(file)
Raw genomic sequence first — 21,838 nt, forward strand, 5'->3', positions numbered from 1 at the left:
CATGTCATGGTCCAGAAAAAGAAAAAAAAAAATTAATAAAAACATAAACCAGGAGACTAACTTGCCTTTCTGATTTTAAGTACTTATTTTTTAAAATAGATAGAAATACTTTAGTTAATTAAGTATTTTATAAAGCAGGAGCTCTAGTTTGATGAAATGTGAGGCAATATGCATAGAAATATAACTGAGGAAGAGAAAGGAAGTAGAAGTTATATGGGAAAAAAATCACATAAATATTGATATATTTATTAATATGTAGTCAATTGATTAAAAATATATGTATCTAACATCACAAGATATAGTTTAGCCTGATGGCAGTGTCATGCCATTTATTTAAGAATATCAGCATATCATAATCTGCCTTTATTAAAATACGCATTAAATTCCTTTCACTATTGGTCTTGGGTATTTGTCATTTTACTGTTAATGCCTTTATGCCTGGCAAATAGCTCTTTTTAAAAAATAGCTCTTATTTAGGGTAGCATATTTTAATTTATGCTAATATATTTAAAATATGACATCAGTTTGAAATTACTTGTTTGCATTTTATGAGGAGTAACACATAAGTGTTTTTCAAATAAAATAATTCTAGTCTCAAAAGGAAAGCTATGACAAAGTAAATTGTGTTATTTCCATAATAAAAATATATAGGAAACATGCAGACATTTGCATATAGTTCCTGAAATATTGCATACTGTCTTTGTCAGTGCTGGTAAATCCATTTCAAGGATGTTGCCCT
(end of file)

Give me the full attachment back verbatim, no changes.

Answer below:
Raw genomic sequence first — 21,838 nt, forward strand, 5'->3', positions numbered from 1 at the left:
CATGTCATGGTCCAGAAAAAGAAAAAAAAAAATTAATAAAAACATAAACCAGGAGACTAACTTGCCTTTCTGATTTTAAGTACTTATTTTTTAAAATAGATAGAAATACTTTAGTTAATTAAGTATTTTATAAAGCAGGAGCTCTAGTTTGATGAAATGTGAGGCAATATGCATAGAAATATAACTGAGGAAGAGAAAGGAAGTAGAAGTTATATGGGAAAAAAATCACATAAATATTGATATATTTATTAATATGTAGTCAATTGATTAAAAATATATGTATCTAACATCACAAGATATAGTTTAGCCTGATGGCAGTGTCATGCCATTTATTTAAGAATATCAGCATATCATAATCTGCCTTTATTAAAATACGCATTAAATTCCTTTCACTATTGGTCTTGGGTATTTGTCATTTTACTGTTAATGCCTTTATGCCTGGCAAATAGCTCTTTTTAAAAAATAGCTCTTATTTAGGGTAGCATATTTTAATTTATGCTAATATATTTAAAATATGACATCAGTTTGAAATTACTTGTTTGCATTTTATGAGGAGTAACACATAAGTGTTTTTCAAATAAAATAATTCTAGTCTCAAAAGGAAAGCTATGACAAAGTAAATTGTGTTATTTCCATAATAAAAATATATAGGAAACATGCAGACATTTGCATATAGTTCCTGAAATATTGCATACTGTCTTTGTCAGTGCTGGTAAATCCATTTCAAGGATGTTGCCCT